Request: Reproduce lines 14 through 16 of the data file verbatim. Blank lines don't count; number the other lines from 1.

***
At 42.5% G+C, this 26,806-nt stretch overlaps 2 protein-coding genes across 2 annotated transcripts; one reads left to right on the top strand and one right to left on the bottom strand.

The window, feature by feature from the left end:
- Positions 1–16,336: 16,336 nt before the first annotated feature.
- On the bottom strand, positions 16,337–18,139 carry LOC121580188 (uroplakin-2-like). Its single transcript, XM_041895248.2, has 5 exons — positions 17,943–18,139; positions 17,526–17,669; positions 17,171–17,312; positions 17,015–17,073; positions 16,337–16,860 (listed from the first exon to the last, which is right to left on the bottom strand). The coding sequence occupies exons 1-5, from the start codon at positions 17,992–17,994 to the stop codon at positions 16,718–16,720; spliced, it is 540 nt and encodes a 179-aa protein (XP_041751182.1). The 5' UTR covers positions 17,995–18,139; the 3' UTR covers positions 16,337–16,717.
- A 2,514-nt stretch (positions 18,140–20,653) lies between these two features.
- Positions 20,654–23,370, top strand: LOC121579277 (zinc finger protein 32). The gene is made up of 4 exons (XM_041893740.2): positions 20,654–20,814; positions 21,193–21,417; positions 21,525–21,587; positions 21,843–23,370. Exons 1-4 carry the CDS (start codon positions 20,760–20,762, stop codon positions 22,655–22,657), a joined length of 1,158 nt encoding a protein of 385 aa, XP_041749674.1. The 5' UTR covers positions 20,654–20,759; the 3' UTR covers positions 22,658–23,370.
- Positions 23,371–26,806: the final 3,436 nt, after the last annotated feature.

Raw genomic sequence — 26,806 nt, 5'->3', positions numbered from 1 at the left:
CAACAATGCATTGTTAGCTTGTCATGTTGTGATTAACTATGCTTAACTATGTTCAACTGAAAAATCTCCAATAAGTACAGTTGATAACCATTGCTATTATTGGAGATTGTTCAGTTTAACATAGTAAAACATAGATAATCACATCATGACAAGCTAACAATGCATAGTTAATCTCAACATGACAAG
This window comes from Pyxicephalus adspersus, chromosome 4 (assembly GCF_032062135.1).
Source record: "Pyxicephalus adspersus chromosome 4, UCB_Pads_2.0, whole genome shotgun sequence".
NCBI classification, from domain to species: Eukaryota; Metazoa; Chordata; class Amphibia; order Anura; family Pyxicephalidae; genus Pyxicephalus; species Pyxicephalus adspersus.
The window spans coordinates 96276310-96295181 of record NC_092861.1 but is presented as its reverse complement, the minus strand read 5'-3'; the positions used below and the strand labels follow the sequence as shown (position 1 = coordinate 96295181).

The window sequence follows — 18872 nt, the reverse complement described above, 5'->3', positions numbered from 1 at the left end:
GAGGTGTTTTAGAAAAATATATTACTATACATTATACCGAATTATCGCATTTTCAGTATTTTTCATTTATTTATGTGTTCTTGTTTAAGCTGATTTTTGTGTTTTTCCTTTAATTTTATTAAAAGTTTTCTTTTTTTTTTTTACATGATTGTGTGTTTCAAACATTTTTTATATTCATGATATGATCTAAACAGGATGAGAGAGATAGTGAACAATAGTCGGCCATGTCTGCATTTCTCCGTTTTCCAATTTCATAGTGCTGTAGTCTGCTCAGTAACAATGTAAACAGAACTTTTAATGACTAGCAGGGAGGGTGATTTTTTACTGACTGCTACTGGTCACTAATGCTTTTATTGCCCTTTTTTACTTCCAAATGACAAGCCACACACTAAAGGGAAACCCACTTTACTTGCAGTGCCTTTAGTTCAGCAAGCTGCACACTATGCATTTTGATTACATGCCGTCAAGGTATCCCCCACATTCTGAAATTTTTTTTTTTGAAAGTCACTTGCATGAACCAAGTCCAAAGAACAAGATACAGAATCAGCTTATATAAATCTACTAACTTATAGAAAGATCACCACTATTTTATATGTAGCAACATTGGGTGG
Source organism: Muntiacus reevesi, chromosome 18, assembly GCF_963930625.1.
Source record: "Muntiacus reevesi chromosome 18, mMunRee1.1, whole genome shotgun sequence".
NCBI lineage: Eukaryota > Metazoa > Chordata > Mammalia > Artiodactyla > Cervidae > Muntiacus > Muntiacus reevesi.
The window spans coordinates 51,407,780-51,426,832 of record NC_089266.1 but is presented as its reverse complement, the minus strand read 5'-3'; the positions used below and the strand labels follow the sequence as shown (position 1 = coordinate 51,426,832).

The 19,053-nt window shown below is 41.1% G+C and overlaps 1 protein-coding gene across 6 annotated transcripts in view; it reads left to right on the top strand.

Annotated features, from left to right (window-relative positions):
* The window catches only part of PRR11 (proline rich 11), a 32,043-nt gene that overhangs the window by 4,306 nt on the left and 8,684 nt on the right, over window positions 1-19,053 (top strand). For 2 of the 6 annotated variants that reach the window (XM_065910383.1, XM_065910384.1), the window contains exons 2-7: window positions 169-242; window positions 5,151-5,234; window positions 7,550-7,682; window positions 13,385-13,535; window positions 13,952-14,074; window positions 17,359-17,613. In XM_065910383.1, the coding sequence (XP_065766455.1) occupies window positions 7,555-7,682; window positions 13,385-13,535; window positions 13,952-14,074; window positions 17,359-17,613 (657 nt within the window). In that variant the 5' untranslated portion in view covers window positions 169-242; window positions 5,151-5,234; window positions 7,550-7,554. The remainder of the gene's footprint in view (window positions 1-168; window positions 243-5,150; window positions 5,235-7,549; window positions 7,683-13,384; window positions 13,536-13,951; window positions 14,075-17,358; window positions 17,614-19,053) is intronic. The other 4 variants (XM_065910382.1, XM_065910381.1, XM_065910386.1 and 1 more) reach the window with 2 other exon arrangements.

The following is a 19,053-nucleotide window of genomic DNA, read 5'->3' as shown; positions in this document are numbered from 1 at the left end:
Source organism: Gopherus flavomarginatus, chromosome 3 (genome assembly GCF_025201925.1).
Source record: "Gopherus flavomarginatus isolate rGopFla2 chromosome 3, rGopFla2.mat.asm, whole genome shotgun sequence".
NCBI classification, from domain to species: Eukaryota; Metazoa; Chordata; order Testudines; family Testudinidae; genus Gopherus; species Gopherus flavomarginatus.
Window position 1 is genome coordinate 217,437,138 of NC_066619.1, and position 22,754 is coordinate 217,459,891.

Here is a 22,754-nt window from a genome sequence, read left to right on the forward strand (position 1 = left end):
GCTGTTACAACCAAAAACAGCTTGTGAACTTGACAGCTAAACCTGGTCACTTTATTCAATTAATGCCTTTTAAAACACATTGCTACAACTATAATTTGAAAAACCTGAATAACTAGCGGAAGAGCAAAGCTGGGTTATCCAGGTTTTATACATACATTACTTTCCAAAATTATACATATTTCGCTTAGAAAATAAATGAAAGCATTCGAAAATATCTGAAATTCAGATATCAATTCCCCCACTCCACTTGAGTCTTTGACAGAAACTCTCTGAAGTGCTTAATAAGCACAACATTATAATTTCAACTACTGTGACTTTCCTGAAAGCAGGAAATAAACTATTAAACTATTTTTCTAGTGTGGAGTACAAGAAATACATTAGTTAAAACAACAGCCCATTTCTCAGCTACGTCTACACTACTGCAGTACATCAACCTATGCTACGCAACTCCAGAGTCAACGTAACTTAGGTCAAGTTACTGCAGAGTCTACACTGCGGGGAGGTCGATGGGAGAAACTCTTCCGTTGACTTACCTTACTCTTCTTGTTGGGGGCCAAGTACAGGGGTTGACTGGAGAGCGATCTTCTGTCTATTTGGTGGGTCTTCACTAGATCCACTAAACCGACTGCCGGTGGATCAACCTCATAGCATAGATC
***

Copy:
The window sequence follows — 18872 nt, the reverse complement described above, 5'->3', positions numbered from 1 at the left end:
GAGGTGTTTTAGAAAAATATATTACTATACATTATACCGAATTATCGCATTTTCAGTATTTTTCATTTATTTATGTGTTCTTGTTTAAGCTGATTTTTGTGTTTTTCCTTTAATTTTATTAAAAGTTTTCTTTTTTTTTTTTACATGATTGTGTGTTTCAAACATTTTTTATATTCATGATATGATCTAAACAGGATGAGAGAGATAGTGAACAATAGTCGGCCATGTCTGCATTTCTCCGTTTTCCAATTTCATAGTGCTGTAGTCTGCTCAGTAACAATGTAAACAGAACTTTTAATGACTAGCAGGGAGGGTGATTTTTTACTGACTGCTACTGGTCACTAATGCTTTTATTGCCCTTTTTTACTTCCAAATGACAAGCCACACACTAAAGGGAAACCCACTTTACTTGCAGTGCCTTTAGTTCAGCAAGCTGCACACTATGCATTTTGATTACATGCCGTCAAGGTATCCCCCACATTCTGAAATTTTTTTTTTTGAAAGTCACTTGCATGAACCAAGTCCAAAGAACAAGATACAGAATCAGCTTATATAAATCTACTAACTTATAGAAAGATCACCACTATTTTATATGTAGCAACATTGGGTGG
Source organism: Muntiacus reevesi, chromosome 18, assembly GCF_963930625.1.